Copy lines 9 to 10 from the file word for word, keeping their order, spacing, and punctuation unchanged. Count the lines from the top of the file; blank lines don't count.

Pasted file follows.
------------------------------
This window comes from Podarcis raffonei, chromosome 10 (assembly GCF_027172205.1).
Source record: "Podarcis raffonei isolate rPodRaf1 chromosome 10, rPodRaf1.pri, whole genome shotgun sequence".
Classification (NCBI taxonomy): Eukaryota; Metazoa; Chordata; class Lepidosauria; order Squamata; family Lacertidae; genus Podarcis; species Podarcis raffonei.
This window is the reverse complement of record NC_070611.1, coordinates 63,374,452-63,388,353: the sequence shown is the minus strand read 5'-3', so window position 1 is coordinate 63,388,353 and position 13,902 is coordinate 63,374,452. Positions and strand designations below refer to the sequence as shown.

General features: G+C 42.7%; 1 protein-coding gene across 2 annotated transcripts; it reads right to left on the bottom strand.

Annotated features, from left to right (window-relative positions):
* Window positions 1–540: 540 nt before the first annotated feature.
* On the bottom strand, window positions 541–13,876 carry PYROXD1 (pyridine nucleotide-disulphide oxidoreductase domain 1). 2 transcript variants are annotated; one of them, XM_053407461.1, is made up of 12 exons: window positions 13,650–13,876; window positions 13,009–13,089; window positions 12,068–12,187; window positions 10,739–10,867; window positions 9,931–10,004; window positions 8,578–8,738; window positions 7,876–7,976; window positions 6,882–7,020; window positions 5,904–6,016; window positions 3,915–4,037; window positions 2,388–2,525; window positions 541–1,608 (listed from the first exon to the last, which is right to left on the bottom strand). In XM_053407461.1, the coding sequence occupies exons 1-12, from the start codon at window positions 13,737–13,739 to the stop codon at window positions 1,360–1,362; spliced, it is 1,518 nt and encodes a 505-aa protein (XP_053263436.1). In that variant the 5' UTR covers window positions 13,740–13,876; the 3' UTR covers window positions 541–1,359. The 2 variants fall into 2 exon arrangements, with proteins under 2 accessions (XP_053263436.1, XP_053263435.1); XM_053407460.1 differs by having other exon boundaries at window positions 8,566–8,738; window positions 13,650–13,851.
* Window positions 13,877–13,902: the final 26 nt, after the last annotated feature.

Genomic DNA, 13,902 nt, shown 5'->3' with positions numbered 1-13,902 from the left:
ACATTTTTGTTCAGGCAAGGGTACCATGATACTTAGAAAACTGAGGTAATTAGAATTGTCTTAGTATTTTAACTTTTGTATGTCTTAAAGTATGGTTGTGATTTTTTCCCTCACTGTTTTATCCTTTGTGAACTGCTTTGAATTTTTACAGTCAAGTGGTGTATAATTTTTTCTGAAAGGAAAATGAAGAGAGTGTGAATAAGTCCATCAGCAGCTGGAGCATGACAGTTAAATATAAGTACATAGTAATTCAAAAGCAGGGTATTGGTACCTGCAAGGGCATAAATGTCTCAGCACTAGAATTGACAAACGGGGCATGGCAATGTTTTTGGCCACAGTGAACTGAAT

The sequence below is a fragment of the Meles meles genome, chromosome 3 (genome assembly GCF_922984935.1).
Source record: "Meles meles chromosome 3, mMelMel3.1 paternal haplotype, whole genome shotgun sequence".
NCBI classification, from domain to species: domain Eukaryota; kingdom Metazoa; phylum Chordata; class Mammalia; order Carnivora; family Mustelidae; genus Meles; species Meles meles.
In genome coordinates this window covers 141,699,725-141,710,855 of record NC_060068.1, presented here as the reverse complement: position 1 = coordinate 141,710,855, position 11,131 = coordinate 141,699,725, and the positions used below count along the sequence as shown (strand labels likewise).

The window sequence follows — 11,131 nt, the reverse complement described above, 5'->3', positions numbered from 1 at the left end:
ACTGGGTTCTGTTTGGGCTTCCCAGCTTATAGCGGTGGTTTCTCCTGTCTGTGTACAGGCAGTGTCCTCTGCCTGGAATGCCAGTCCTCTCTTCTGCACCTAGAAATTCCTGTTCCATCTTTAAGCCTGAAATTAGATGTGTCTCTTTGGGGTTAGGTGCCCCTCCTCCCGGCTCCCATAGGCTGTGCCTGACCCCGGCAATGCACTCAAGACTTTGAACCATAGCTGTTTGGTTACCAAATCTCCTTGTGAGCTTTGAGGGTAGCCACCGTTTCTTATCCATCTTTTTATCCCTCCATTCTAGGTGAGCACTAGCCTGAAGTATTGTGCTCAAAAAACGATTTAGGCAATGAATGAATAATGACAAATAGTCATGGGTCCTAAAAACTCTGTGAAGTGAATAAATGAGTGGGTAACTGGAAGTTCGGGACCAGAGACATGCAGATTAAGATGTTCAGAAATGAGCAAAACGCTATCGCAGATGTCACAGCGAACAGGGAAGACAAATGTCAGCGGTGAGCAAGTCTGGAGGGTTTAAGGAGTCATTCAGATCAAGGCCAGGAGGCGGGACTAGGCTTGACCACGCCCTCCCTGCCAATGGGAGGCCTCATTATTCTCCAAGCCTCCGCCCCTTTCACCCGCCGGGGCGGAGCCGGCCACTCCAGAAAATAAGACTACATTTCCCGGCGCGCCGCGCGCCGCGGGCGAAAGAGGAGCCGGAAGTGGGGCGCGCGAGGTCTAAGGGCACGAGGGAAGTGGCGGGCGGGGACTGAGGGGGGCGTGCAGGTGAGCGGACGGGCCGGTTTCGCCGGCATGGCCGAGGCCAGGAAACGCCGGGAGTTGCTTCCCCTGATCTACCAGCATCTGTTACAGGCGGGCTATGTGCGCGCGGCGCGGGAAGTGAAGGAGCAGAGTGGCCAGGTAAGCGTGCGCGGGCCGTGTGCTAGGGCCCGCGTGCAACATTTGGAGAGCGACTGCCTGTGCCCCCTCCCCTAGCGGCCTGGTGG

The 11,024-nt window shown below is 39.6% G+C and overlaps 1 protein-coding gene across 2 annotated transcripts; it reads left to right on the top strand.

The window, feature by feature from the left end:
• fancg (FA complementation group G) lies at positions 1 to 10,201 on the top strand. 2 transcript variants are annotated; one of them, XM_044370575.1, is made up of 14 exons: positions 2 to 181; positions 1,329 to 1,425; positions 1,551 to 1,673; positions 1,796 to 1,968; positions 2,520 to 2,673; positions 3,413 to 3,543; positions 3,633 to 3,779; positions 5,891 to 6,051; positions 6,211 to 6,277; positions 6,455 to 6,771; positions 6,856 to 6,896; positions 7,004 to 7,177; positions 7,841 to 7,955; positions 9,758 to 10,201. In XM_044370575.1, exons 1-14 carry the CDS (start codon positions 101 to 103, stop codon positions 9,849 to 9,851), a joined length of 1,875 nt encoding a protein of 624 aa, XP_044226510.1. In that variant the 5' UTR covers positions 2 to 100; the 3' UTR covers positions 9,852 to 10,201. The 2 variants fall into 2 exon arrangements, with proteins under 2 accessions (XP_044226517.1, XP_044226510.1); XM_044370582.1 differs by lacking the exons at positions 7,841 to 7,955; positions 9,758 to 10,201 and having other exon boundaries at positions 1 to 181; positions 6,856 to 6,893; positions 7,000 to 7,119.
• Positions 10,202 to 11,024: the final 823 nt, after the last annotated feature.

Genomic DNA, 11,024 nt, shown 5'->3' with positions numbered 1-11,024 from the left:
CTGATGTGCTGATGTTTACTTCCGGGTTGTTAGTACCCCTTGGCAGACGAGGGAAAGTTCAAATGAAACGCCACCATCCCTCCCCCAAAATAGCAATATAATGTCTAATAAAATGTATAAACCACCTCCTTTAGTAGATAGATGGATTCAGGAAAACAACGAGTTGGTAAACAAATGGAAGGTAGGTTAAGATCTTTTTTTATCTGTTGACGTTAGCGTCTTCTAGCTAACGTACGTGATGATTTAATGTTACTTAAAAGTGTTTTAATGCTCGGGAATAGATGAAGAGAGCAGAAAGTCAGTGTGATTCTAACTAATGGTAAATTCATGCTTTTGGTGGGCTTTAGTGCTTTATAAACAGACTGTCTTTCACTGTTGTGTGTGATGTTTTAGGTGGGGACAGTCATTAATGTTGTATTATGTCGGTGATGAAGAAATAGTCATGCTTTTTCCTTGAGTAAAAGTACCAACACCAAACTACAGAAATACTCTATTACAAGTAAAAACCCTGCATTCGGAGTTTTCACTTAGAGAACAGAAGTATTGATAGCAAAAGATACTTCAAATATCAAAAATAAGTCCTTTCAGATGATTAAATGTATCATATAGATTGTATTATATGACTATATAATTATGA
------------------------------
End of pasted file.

* Window positions 13,877–13,902: the final 26 nt, after the last annotated feature.

Genomic DNA, 13,902 nt, shown 5'->3' with positions numbered 1-13,902 from the left: